Thursday, August 21, 2008
Working out the kinks of quality reporting
Medicare released its first round of bonus payments to physicians who reported quality care data. But physicians say the actual payouts are relatively small and might not be worth the record-keeping, and report problems learning how well they performed.
The Centers for Medicare and Medicaid Services (CMS) introduced the Physicians Quality Reporting Initiative in July 2007. The program awards a bonus payment of 1.5% of allowed charges for Medicare patients to physicians who submitted quality measure codes. Since then, between 10 and 15 percent of internists reported at least one quality measure code, and slightly more than half earned a bonus. ACP will report more specific outcomes to members in the near future.
Internist William E. Fox, FACP, an internist in Charlottesville, Va., writes that his practice received a bonus payment below the average amount that Medicare had reported. He said that's probably because his practice is four years old, with a smaller patient panel and fewer Medicare patients.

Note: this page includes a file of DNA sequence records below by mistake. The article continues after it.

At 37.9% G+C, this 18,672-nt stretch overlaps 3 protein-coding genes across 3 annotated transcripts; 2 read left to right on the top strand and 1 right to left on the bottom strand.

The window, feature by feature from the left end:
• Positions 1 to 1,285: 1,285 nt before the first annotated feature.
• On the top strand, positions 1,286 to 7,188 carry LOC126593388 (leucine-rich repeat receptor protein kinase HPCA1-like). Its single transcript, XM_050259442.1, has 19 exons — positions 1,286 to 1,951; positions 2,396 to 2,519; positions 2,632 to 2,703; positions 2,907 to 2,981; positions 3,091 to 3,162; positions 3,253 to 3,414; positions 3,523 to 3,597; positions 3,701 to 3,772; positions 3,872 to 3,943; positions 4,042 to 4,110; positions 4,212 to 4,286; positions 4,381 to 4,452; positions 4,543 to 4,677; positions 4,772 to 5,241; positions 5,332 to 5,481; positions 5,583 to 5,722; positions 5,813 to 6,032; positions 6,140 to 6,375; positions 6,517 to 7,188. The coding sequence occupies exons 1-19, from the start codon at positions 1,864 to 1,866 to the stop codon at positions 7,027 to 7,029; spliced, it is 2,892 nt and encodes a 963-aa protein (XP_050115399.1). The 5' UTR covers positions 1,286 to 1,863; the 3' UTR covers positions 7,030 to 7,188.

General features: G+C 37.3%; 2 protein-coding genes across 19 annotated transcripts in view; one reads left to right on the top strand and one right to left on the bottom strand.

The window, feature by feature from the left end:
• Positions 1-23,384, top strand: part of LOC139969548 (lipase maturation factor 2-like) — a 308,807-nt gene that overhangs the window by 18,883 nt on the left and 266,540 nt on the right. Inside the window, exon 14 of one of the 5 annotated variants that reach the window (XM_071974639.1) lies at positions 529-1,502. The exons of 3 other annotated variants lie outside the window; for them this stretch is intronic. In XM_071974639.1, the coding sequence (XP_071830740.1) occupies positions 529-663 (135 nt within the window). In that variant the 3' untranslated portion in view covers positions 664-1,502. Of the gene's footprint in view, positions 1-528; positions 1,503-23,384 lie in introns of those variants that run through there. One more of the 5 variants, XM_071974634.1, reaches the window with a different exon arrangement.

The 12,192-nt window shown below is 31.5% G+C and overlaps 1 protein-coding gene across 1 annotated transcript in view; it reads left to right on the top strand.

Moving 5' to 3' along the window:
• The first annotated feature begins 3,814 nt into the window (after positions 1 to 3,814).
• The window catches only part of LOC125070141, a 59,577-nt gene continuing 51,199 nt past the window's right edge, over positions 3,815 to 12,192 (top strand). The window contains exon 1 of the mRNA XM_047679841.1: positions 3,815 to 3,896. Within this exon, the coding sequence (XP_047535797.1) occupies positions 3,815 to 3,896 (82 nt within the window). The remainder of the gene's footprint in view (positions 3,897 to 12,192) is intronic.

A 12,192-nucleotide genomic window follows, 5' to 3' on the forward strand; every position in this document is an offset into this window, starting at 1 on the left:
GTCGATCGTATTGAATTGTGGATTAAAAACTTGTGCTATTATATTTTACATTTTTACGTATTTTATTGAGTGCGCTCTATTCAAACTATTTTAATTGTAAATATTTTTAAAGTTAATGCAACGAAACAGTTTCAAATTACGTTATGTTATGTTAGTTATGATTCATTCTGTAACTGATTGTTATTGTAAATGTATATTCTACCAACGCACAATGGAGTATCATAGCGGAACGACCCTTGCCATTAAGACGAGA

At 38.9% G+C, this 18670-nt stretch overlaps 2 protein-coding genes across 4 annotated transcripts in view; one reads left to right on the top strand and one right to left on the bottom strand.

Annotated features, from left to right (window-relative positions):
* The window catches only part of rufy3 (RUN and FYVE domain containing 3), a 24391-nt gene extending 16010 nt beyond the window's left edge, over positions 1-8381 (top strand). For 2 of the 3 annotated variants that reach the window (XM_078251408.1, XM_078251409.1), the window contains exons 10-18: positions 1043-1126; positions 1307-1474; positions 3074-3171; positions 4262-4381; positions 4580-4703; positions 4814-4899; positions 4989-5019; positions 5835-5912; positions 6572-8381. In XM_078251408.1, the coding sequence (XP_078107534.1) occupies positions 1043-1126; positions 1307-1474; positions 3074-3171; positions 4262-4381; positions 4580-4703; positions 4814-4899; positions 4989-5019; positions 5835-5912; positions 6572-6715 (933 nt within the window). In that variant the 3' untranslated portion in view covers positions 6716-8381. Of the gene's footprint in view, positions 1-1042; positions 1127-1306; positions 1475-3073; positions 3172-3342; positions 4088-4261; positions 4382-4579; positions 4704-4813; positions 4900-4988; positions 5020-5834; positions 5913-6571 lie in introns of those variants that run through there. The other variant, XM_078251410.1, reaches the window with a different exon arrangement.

But established internist W. James Stackhouse, MACP, of Goldsboro, N.C., received his bonus payment and questioned if it's worth continuing participating, even using simplified alternative reporting shortcuts that were released this year. He writes, "It took a lot of paperwork and screwed up billing because we had to charge 1 cent per code so that the Medicare carrier's computer would pick up the charges, and then had to manually write off that charge afterward."
His back-of-the-envelope math estimates a physician could reasonably recoup $6,000 in bonus payments, "which represents an extra 99213 visit only about 120 times in year, or about one every other day of office hours." He added that's little motivatation for the extra record-keeping.
Also, physicians who participated in the 2007 PQRI are supposed to be able to find out how they performed on a secure Web site. However, Dr. Fox has been so far unable to access his reports, a complaint voiced by users during a public forum CMS conducted, according to ACP's Regulatory and Insurer Affairs staff. Since doctors who have a bad first experience may not continue, ACP is reporting its members' frustrations back to Medicare.
Dr. Fox asked, "I wonder what results others have had?" ACP is working with the American Medical Association to survey internists about their experiences, as detailed in a report here.
Labels: quality reporting
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Also known as the Green Journal, the American Journal of Medicine publishes original clinical articles of interest to physicians in internal medicine and its subspecialities, both in academia and community-based practice.
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